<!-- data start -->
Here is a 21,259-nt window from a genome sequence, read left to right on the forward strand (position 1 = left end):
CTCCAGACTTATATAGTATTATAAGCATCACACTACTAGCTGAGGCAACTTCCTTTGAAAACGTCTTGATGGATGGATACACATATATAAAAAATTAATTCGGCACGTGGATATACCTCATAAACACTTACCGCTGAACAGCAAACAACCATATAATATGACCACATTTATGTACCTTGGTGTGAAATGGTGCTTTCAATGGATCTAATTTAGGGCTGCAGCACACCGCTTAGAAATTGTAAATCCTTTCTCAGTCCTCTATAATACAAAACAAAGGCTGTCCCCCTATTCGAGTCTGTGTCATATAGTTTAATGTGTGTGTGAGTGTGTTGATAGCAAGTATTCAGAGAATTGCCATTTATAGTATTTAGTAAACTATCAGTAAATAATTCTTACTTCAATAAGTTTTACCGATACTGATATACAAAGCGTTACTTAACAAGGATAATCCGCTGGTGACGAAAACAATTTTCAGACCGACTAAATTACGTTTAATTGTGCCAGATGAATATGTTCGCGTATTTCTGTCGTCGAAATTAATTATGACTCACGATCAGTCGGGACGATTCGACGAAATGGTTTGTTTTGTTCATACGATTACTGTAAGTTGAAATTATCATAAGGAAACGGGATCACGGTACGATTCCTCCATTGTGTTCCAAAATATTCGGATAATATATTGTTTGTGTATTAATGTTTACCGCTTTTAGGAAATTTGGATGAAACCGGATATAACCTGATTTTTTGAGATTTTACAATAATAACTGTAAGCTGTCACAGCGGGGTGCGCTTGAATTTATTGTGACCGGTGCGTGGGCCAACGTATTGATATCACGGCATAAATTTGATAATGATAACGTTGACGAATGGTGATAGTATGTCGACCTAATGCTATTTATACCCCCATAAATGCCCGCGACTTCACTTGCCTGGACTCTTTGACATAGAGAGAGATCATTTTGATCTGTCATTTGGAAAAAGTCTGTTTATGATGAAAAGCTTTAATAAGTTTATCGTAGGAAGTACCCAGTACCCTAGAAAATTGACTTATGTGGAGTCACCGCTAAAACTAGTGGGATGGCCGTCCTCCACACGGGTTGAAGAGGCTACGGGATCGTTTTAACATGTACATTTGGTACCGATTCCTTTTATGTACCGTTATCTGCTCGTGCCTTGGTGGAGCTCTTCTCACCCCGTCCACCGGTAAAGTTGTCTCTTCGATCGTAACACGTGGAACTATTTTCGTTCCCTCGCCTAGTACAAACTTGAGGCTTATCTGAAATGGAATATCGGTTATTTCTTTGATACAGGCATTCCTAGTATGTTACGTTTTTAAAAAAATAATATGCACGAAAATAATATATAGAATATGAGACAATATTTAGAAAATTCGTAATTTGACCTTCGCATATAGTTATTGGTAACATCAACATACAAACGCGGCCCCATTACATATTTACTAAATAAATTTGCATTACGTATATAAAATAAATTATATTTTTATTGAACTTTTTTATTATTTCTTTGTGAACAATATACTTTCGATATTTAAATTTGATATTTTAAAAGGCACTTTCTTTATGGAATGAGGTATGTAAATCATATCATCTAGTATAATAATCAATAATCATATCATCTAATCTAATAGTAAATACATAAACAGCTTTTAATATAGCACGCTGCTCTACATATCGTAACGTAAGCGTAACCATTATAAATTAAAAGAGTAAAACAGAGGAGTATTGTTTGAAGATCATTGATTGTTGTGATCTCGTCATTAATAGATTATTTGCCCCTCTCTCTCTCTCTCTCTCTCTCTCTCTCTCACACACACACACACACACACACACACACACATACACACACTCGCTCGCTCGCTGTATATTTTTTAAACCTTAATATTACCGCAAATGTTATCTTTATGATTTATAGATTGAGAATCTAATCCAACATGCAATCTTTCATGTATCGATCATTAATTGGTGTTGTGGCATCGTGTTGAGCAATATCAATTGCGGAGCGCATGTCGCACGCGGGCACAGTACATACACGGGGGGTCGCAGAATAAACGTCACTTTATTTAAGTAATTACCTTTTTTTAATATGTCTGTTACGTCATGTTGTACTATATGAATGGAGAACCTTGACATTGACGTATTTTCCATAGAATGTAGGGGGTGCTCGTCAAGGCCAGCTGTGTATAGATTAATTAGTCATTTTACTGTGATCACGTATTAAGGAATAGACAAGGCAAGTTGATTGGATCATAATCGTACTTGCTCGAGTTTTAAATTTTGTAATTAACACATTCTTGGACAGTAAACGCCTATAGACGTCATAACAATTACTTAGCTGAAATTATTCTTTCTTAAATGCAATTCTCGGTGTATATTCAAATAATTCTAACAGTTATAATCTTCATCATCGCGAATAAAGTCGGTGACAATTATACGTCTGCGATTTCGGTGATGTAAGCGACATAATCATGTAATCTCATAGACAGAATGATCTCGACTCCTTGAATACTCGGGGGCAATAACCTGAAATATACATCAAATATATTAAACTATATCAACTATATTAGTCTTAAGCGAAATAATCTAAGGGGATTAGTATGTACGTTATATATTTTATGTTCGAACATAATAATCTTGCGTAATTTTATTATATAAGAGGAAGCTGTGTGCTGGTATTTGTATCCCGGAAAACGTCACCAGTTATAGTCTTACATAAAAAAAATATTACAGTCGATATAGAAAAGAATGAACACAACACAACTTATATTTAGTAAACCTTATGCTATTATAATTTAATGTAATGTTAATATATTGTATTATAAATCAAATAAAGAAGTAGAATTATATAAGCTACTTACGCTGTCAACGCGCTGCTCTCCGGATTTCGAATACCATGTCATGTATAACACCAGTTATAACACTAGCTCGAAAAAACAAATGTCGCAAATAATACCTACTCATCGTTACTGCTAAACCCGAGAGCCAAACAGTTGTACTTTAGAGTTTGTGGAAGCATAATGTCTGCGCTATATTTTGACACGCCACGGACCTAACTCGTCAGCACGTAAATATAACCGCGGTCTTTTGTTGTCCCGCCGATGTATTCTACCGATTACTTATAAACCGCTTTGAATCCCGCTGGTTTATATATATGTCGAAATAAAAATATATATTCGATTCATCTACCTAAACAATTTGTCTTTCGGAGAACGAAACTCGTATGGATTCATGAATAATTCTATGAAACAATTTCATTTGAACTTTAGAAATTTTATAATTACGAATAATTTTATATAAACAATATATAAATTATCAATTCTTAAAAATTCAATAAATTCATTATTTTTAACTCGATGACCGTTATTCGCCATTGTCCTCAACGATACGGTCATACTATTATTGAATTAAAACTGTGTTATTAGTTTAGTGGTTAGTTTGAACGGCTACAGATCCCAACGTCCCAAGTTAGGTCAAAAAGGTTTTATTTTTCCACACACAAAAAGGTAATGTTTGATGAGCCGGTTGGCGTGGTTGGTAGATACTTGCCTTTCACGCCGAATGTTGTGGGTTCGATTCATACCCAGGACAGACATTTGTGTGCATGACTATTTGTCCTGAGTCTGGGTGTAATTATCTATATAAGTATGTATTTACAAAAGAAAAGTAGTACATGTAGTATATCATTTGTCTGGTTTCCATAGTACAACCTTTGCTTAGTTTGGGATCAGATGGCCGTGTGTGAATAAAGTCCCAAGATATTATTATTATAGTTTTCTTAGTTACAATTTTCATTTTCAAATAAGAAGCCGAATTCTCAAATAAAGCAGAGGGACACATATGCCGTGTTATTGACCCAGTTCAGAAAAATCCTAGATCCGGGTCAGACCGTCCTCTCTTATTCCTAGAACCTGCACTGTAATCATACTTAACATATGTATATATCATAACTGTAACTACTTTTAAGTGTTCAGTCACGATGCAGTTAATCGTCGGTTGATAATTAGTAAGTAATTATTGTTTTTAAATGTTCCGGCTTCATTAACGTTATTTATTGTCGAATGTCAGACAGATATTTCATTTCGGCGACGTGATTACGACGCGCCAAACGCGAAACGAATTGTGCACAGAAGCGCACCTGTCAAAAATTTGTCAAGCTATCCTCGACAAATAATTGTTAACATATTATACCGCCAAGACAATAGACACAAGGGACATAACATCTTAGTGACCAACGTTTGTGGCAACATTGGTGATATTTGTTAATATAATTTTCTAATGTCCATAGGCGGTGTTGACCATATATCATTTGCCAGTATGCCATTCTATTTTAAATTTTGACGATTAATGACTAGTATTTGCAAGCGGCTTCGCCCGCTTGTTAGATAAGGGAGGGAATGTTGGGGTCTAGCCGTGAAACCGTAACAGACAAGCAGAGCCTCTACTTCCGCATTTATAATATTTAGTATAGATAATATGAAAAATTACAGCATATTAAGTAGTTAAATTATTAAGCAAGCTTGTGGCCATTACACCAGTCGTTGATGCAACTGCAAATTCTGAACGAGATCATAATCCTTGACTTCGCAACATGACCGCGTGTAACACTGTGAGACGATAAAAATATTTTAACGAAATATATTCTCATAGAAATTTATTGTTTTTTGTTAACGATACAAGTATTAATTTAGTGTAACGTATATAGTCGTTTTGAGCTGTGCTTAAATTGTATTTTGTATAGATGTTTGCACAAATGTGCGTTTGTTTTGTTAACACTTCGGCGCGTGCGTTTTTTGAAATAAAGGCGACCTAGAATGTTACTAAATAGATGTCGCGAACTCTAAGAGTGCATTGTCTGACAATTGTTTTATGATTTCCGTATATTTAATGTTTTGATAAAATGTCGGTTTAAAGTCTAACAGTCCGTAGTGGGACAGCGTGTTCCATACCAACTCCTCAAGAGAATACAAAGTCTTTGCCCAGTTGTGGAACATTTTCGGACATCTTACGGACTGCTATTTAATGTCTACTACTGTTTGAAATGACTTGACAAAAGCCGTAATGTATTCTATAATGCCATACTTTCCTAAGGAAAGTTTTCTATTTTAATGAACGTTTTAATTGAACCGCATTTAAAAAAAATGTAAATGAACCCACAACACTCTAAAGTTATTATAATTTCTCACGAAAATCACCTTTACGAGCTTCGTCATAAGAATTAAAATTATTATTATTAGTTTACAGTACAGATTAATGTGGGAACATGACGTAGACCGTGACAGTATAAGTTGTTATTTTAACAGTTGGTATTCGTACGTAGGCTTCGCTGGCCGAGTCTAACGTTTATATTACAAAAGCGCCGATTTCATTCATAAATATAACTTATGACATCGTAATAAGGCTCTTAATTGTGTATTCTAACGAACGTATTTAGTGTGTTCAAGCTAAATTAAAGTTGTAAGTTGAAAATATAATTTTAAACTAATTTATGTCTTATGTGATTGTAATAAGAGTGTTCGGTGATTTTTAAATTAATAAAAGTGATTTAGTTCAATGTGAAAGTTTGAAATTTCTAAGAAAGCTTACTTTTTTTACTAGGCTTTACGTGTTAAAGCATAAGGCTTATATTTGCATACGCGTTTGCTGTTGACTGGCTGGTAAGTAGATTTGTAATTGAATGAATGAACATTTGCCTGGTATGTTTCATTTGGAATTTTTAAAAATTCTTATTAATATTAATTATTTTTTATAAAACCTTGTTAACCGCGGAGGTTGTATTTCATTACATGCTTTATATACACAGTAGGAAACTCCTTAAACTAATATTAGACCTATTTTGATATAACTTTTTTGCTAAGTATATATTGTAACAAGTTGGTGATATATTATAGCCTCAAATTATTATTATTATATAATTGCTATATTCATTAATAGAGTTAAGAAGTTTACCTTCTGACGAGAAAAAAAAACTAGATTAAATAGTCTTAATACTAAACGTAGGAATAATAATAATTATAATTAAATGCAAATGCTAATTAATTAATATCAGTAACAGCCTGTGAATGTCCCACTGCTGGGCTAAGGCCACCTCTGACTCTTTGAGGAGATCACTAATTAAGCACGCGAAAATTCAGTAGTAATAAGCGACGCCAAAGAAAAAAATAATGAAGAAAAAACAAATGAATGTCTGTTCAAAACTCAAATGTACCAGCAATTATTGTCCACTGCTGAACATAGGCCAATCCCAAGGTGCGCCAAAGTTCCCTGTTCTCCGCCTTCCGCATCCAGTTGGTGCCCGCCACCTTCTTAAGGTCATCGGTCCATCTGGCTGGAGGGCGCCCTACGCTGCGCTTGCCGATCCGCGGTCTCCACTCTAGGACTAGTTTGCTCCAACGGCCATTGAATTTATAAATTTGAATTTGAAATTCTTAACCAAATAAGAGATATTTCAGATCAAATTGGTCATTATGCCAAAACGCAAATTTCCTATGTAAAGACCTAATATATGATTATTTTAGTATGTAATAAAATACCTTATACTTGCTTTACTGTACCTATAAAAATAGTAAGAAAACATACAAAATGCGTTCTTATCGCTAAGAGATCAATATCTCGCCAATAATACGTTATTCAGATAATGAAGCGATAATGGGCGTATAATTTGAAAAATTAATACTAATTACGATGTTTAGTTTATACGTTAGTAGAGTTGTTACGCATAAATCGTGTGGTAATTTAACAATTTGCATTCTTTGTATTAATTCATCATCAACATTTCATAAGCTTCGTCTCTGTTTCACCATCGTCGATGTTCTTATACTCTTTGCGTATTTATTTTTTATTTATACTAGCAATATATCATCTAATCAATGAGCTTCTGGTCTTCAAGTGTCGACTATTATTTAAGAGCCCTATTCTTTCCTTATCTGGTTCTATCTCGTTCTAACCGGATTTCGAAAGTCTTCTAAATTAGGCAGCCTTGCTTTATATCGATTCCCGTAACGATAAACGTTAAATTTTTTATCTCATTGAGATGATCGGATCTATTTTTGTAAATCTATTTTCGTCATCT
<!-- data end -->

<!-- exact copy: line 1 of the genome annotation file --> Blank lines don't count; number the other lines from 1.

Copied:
Here is a 21,259-nt window from a genome sequence, read left to right on the forward strand (position 1 = left end):